USD students take on 2020 election with ‘Get Out the Yote’

Published: Oct. 27, 2020 at 5:35 PM CDT
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VERMILLION, S.D. (Dakota News Now) - We are officially one week away from election day in America and in South Dakota, there are some important issues on the ballot.

One University of South Dakota organization is helping get students involved in the voting process.

‘Get Out the Yote’ is an initiative at USD helping students make their voices be heard in this upcoming election.

Prior to Addison Miller returning to Vermillion for his sophomore year at USD, he had an idea to help students register to vote for the presidential election.

“We (South Dakota) do have some of the more restrictive voter registration laws in the country. We can’t online register, we can’t same-day register, we have to register by October 19th. Often times that can be a big issue for youth and may not know how to do it especially coming from rural areas,” said Miller.

Miller started ‘Get Out the Yote’ to help USD students register to vote. He teamed up with the political science department and the honors program and had registration booths at athlete facilities, dorms, and the student union.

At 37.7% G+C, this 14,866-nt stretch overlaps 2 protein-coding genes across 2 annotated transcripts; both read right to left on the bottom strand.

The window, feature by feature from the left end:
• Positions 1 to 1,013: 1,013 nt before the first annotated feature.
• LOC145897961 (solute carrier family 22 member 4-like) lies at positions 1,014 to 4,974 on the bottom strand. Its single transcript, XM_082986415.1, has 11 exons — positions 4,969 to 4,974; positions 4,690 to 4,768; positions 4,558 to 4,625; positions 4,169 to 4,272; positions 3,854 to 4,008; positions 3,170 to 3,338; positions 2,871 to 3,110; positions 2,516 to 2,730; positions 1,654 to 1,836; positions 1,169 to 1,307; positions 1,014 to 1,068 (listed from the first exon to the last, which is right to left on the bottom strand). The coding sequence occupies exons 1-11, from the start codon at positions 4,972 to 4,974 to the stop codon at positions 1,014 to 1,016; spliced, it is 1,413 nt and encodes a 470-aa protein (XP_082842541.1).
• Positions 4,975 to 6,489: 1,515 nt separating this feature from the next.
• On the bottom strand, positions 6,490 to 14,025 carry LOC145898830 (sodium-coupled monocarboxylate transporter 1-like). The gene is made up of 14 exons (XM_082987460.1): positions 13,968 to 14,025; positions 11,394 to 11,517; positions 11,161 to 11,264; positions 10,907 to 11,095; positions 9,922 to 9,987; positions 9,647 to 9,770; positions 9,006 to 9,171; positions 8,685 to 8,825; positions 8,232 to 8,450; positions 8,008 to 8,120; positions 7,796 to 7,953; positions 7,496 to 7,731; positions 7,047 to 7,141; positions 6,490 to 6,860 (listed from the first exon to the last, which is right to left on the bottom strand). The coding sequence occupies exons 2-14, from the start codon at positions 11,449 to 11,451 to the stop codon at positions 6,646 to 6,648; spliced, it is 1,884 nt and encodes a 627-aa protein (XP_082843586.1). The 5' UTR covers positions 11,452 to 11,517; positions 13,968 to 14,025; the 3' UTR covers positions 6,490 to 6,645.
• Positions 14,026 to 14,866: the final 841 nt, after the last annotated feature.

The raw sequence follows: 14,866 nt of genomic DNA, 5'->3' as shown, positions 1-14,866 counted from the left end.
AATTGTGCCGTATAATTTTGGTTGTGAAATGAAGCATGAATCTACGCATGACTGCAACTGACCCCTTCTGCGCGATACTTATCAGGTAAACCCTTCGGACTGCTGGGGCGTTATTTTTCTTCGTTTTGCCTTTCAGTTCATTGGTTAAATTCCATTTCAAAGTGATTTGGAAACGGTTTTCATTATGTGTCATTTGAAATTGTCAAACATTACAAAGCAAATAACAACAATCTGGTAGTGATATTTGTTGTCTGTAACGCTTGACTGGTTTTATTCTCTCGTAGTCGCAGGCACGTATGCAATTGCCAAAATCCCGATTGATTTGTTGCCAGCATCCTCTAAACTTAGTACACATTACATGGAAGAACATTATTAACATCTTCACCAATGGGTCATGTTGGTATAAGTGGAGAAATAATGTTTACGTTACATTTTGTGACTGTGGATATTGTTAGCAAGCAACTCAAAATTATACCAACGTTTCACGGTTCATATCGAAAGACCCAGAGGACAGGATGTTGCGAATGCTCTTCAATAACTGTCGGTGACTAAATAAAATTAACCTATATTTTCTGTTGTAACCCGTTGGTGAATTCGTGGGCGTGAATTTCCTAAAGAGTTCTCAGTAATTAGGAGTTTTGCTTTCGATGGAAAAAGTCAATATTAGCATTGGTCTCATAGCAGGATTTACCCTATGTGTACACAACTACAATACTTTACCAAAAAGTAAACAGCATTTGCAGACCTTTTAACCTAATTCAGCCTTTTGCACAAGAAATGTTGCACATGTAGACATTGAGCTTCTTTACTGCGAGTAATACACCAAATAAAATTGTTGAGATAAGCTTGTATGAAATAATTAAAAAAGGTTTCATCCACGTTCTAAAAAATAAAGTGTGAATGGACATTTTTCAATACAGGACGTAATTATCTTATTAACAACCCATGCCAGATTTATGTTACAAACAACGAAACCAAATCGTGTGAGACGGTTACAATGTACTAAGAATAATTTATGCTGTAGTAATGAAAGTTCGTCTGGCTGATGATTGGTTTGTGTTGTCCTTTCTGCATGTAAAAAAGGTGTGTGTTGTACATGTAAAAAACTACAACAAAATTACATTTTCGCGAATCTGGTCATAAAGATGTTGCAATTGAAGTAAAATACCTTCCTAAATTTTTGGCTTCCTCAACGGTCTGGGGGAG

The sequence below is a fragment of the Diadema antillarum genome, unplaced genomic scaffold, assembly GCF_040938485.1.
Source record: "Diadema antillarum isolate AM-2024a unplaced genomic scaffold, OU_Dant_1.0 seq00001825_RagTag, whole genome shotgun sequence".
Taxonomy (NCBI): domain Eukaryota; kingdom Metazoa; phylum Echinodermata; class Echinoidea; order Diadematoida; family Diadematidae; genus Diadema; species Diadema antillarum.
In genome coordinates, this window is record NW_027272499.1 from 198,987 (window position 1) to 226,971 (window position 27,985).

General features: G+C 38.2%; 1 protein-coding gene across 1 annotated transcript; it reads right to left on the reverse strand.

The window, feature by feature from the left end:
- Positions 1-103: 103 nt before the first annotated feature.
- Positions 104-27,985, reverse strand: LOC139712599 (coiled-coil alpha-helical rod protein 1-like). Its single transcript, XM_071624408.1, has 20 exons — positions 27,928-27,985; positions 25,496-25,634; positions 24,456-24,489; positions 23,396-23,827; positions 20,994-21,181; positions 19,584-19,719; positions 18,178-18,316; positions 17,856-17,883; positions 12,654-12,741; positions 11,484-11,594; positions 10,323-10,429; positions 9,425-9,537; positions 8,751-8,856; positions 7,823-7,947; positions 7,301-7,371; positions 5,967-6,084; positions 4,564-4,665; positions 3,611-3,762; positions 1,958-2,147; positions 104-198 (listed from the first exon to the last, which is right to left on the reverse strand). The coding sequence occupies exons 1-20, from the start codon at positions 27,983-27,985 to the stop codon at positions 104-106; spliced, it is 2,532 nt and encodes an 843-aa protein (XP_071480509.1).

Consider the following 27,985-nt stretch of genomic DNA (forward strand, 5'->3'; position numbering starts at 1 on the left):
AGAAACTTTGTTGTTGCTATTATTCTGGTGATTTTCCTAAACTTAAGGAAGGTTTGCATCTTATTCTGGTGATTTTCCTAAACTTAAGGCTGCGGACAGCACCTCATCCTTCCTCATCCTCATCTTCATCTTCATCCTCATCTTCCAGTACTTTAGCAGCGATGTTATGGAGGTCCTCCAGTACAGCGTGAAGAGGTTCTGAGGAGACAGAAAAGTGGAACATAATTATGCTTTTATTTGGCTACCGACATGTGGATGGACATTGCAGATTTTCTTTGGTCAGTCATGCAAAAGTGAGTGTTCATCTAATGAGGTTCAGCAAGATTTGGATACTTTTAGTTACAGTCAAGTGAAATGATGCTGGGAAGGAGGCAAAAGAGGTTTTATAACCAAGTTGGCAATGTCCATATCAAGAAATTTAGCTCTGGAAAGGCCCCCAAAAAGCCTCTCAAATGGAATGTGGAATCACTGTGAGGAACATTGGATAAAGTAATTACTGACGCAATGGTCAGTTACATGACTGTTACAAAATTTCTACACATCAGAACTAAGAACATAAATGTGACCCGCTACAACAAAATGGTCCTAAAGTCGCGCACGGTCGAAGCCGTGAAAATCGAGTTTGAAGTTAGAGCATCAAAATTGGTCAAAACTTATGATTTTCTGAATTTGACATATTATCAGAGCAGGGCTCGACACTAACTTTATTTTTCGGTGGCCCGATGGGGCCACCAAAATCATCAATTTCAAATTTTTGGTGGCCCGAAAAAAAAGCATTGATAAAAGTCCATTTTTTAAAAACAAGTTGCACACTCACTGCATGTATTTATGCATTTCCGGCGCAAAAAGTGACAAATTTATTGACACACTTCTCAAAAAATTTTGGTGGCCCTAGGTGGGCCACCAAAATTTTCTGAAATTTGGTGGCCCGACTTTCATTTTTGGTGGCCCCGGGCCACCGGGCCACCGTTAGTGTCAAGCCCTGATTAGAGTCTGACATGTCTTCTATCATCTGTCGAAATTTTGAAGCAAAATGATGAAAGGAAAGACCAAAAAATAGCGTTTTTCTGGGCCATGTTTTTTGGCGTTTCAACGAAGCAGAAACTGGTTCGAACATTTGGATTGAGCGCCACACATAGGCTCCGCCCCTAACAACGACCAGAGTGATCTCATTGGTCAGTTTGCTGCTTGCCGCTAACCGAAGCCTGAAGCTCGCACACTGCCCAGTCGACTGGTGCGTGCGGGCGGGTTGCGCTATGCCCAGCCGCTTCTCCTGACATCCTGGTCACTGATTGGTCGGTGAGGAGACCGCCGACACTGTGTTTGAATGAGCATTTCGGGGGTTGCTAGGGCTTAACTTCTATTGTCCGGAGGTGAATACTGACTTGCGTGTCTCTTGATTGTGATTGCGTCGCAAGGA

“It’s just turned out really well and it’s been a really big community effort, a lot more than I could’ve expected because I think people wanted to have these opportunities to register to vote and organize these things. Most organizations I’ve talked to have wanted to do something like this but they’ve never had someone to organize it and put it together,” Miller added.

State records show an increase in registered Clay County voters from the 2016 election, and that’s something Miller takes pride in.

“No matter what increase is more significant doesn’t really matter, it’s that the increases were significant and that’s what I’m most proud of,” Miller added.

Miller says his goal is to show the younger generation that their vote matters, and filling out a ballot is a vote for the future.

“Well we are kind of the future, especially if you’re in college you obviously want to go on and do something, so I feel like this is also the time when you start learning what’s really important to you,” said USD Student Ella Graf-Spielman.

“Personally, I want to start being listened to. Personally, I want my voice to count just as much as the 60-year-old in the retirement home, not that either one matters more but I want it to matter as much,” Miller said.

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